Friday, May 14, 2010

Botnet Herders Targeting Web Servers

Submitted by Ryan Barnett 5/14/2010

Numerous media outlets have reported on a "new" DDoS botnet that is targeting web servers as zombie participants vs. standard user computers. The motivation for targeting web servers includes:
  1. Web servers are always online where as home computer systems are often shutdown when not in use. This means that the number of botnet systems in control at any one time is variable. This factors into the botnet owner's service offerings as they are often selling their botnet services and having a reliable, strong botnet is key.
  2. Web servers have more network bandwidth than home computer users. This essentially is a Quality of Service metric where commercial web servers are guaranteed specific amounts of network bandwidth usage whereas home computer users typically have much less bandwidth. Additionally, home user network traffic is oftentimes throttled which would make their DDoS attack traffic less.
  3. Web servers have more horse power then home computers. The number of CPUs, RAM, etc... means that commercial servers can generate much more network DDoS traffic then home computer systems.
  4. Web servers are less likely to be blacklisted by ISP vs. home computer systems. This means that web server botnet zombies will be online, sending traffic much longer than home computers.
Essentially, web server botnet participants are like "Super Soldiers" compared to normal grunts in the botnet army.

While the information presented by the media is interesting data, it is by no means a new tactic.

How do I know this? Because we (Breach Security) reported on this exact same concept 2 years ago in our WASC Web Hacking Incident Database Annual Report Presentation Slides.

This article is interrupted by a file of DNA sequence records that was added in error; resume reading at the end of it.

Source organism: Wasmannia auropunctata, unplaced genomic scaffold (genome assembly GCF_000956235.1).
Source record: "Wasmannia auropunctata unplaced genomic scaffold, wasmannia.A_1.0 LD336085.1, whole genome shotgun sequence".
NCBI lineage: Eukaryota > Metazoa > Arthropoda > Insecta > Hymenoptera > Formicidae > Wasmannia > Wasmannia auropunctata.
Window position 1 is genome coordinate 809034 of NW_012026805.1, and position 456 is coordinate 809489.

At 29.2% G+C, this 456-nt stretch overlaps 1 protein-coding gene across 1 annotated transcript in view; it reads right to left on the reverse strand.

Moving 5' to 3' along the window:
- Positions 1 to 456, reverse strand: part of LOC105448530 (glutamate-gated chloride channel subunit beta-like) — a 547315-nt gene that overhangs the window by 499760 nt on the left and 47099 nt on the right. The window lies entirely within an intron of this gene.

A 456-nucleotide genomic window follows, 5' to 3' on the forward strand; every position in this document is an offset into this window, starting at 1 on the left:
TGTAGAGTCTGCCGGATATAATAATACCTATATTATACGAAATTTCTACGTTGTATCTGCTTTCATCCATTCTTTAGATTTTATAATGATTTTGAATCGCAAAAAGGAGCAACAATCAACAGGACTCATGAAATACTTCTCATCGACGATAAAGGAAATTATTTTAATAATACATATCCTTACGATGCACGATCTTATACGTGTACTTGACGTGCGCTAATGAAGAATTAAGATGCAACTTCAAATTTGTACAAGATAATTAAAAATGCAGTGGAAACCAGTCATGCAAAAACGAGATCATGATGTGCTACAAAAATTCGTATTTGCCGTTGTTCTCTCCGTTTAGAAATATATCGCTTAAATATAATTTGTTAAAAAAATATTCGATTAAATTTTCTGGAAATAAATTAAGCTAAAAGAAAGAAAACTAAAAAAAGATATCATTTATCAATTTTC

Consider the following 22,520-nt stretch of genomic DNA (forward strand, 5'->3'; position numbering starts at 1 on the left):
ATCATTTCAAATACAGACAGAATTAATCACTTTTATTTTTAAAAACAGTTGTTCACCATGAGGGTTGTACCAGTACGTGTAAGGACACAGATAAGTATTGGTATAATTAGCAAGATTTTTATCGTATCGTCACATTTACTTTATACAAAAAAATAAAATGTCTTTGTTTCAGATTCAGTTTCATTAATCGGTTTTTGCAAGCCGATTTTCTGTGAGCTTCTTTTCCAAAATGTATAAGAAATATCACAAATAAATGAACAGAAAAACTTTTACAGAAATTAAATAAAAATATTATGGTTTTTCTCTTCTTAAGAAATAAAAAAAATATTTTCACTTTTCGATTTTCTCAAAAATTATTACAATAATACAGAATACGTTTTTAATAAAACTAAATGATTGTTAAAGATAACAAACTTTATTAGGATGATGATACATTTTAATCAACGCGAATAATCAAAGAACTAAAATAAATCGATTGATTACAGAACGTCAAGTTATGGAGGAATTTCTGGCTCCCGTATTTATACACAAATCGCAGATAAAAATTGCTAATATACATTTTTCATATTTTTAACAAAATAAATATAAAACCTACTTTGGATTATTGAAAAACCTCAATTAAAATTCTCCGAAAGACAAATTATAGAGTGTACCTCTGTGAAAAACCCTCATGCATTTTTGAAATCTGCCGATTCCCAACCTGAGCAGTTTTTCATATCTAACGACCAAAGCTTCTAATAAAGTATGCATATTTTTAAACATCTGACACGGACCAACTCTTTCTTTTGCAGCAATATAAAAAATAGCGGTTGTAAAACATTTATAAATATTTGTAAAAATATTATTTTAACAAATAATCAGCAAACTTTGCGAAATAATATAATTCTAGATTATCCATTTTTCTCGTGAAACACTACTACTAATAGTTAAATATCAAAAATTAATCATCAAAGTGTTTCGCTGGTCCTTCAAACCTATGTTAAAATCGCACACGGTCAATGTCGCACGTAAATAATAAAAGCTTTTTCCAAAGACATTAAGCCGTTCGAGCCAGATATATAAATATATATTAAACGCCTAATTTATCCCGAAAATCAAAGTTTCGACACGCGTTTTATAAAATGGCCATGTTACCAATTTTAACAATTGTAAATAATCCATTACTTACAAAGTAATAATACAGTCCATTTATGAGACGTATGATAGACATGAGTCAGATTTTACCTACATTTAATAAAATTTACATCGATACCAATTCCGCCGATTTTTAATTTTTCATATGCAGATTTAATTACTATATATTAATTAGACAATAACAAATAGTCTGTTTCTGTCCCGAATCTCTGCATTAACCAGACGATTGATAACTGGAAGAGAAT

What we showed was that botnet operators have been using PHP Remote File Inclusion (RFI) attacks to try and exploit web servers in order to download DDoS client code. This will force these systems into participating in DDoS attacks. RFI attacks are still a big problem and a surprising number of sites are still vulnerable even though newer versions of PHP have a more secure default configuration that prevents this exploit from working. As it happens with other types of software, organizations are just not able to upgrade their software in a timely manner to the newest versions that fix the flaws.

It is a shame that the new OWASP Top 10 Most Critical Web Application Security Risks release has removed the old A3: Malicious File Execution category as RFIs were included in it. The stated rationale for removing this is -
REMOVED: A3 – Malicious File Execution. This is still a significant problem in many different environments. However, its prevalence in 2007 was inflated by large numbers of PHP applications having this problem. PHP now ships with a more secure configuration by default, lowering the prevalence of this problem.
While I don't disagree with some of this rationale, the fact is that there are still many, many sites that are vulnerable to RFI attacks and recruiting the compromised web site into a Botnet Army is just one of the possible bad outcomes...

1 comment:

Wladimir Palant said...

You are right, I still see RFI attempts in my server logs. However, the volume is nowhere close to what I've seen in 2007. So I guess that the number of vulnerable web servers has gone down very significantly - and hence the decreased popularity of this attack.

Wladimir Palant